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Hawkie55 02-25-14 11:41 PM

The history of my tandem bike - Solving the mystery
2 Attachment(s)
Hi everyone,

I purchased a much loved tandem bike a several years ago and I would like to find out more about it. I purchased it second-hand from a bike-reseller and he told me it was from France.

The metal steering handle has 'Japan MTS101' printed on the metal.
A little logo on the pedals states 'Polygon'.

I am thinking that perhaps the frame was made in France and bike parts have been added over the years?

I would love to learn more about my bike but I am not sure where to look. I'd love to know how old it is, what company made the frame and where it might have been originally built.

I wonder if the frame is distinctive? Any advice would be appreciated.

Many thanks!

SJX426 02-26-14 07:00 AM

Hawkie55, Welcome to BF! This is a good place to start for info but I would also post over in C&V forum. If it is more than 20 yrs old, there are a number of knowledgable folks over there. It would be helpful for a picutres of the bike componants, brakes, front and rear derailluer. Often they have a date code on them and many will recognize them and can tell date range. Some other info would be useful.
1 How many speeds? How many cogs on the rear wheel
2. Spacing between the drop outs of the rear wheel. Different spacings will help ID the bike
3. Serial Number, if you can find one. Look on the rear drop outs, seat tubes, bottom of the bottom bracket, around the head tube.
4. Any stickers on the bike and what they have printed.
5. Measure the distance from the captains crank centerline to the center of the intersection of the top tube and the seat tube. Same for the stoker.

The unicrown fork is helpful as there was a time period when they did not exist.

That is enough home work for today! I would not expect this to be a high or even middle bike in the line up of offerings but rather toward the lower end. The reason for this assesment are a couple. The timing chain adjustment to compensate for the lack of an eccentric bottom bracket, seat posts, saddles and handlebars. Looks like 26 inch wheels too.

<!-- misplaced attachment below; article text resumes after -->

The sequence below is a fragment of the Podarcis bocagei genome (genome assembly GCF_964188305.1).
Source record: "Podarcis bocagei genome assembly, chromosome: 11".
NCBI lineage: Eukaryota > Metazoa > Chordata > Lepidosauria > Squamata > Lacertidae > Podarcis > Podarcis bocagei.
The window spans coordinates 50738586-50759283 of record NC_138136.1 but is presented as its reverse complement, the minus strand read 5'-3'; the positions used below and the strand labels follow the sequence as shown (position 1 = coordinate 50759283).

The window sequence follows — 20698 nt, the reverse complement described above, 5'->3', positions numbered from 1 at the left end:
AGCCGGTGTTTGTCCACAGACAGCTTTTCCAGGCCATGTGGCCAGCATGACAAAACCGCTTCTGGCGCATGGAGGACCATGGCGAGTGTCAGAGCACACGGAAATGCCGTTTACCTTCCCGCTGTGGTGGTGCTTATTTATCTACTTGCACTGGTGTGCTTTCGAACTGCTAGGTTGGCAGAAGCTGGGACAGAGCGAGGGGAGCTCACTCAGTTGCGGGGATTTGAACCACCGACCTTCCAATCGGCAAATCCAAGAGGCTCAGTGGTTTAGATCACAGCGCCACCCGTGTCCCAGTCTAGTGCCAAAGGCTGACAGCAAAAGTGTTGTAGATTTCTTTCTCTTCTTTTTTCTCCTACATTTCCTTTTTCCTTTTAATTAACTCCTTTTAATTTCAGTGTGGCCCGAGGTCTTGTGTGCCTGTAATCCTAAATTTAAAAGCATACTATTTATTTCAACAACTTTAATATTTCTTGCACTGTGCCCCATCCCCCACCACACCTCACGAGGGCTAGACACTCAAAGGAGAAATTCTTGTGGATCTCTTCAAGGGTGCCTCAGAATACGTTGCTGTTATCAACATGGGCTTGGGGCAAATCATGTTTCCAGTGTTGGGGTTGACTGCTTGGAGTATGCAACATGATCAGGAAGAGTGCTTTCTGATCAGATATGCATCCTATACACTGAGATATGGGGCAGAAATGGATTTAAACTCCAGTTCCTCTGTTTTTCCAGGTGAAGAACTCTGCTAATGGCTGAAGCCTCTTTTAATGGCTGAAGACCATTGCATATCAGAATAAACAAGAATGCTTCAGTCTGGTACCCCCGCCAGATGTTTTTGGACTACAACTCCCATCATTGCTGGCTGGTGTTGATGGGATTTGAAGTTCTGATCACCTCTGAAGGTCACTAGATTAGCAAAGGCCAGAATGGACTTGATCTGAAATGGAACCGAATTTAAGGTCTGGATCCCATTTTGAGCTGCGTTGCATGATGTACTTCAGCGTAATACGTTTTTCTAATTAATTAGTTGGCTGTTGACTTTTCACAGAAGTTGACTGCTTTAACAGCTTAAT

If you really enjoy riding it, that is what counts! If you guys get serious, there are lots of used quality options out there. We recently aquired a decent tandem but it is 20 years old. For its age and our skill level as a team, it works great and dispite comments of its ride quality, we don't really care as I am the one who rides hard, not my stoker and is intended for mutual enjoyment, not team racing. We plan on visiting battle fields and do casual riding on it. Should we get more serious, we can justify the cost of upgrading to a better frame and equipment.

Get a bag for the rear rack and do picnics together!

JanMM 02-26-14 12:56 PM


Originally Posted by SJX426 (Post 16528213)
If you really enjoy riding it, that is what counts! .


I'm a little concerned about the captain's seat post. Was it bent from the factory or is it just bent?

SJX426 02-26-14 01:55 PM

I noticed that too but wasn't sure if I should say anything. On second look, I too would be concerned. This may also be an indicator of quality of the bike in general.

WPH 02-26-14 06:44 PM

Hawkie - are you in Australia? Anyway, Polygon bikes are sold here, see this website for their latest offering:

Providence likely Taiwan, suggested by the Polygon website: Your machine 10 or 15 years old is my guess.

If it fits and it goes, it's the gear.

nfmisso 02-27-14 02:37 PM

Bent seat post is SCARY.

The front brake is a linear pull (aka V-Brake) which puts it mid 1990's or newer. The rear brake is not distinct in the photos.

Definitely has the Chinese / Tiawanese looked to it.

zonatandem 02-27-14 05:47 PM

2 Attachment(s)
That is not a 'bent' seatpost. That is a laid-back seatpost to give the captain knee room because of what seems to be a short top tube. That, however, also shortens the stoker compartment quite a bit.
Pedal seems to be set several degrees out of phase, eite by mistake or on purpose.
We happen to like pedaling 90 degrees out of phase (OOP); photo attached.
With upright mt. bike style handlebars her knees should just miss hitting the bars.
Bet it is a rather short wheelbased tandem (Measure from front to rear dropouts where the wheels go in).
Most older tandems measure somewhere in the 65" inch range to 69+ inches for bikes from 1990s and up.
It appears to be a bottom of the line bike, indicated by the way the crossover chain is tensioned.
Quit worrying about the bikes heritage and enjoy the ride TWOgether!
Pedal on!
Rudy and Kay/zonatandem

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